Modernism After the Death of God explores the work of seven influential modernists. Friedrich Nietzsche, James Joyce, D. H. Lawrence, André Gide, and Martin Heidegger criticized the destructive impact that they believed Christian sexual morality had had or threatened to have on their love life. Although not a Christian, Freud criticized the negative effect that Christian sexual morality had on his clinical subjects and on Western civilization, while Virginia Woolf condemned how her society was sanctioned by a patriarchal Christian authority. All seven worked to replace the loss or absence of Christian unity with non-Christian unifying projects in their respective fields of philosophy, psychiatry, or literature. The basic structure of their main contributions to modernist culture was a dynamic interaction of radical fragmentation necessitating radical unification that was always in process and never complete.
Table of Contents
Introduction: From Christian unity to modernist unification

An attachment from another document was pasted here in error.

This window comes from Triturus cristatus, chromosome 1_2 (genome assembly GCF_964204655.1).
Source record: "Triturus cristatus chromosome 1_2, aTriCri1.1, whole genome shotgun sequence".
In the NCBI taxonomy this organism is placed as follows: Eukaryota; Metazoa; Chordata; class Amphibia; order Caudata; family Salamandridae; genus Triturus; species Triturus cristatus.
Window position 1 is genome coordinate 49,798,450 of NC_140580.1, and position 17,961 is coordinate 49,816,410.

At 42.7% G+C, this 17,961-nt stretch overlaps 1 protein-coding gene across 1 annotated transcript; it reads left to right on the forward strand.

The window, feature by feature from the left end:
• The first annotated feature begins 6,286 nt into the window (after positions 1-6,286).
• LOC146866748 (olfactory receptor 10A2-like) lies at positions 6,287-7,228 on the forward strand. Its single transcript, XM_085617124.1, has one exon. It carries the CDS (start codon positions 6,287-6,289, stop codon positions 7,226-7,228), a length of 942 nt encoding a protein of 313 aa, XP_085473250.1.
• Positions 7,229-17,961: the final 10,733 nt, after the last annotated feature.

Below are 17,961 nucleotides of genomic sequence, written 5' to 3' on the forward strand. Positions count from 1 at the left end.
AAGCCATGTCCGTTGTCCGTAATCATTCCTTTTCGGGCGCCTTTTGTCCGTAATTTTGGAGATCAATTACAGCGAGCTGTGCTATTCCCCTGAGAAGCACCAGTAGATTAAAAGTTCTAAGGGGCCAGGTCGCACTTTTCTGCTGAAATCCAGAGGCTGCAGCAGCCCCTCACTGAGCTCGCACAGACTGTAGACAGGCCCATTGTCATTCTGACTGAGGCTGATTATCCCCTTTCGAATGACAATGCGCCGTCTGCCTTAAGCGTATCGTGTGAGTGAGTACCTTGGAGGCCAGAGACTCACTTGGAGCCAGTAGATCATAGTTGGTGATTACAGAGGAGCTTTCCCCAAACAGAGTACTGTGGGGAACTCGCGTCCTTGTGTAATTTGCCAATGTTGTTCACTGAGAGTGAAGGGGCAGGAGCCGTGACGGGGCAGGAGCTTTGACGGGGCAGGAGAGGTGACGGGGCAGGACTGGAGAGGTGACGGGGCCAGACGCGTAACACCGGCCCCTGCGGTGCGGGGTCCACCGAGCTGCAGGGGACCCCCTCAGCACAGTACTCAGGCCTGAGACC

Chapter 1. Friedrich Nietzsche: greatness, meaning, and authenticity
Chapter 2. James Joyce: wholeness, harmony, and radiance
Chapter 3. Sigmund Freud: psychoanalysis and psychosynthesis
Chapter 4. D. H. Lawrence: spontaneous-creative fullness of being
Chapter 5. André Gide: wholly available to life and love
Chapter 6. Martin Heidegger: pursuing the question of Being
Chapter 7. Virginia Woolf: creating shape out of chaos
Conclusion: A modernist ideal type
Stephen Kern is a Humanities Distinguished Professor in the Department of History at Ohio State University. His publications include The Culture of Time and Space 1880–1918 (1983); The Culture of Love: Victorians to Moderns (1992); A Cultural History of Causality: Science, Murder Novels, and Systems of Thought (2004), and The Modernist Novel: A Critical Introduction (2011).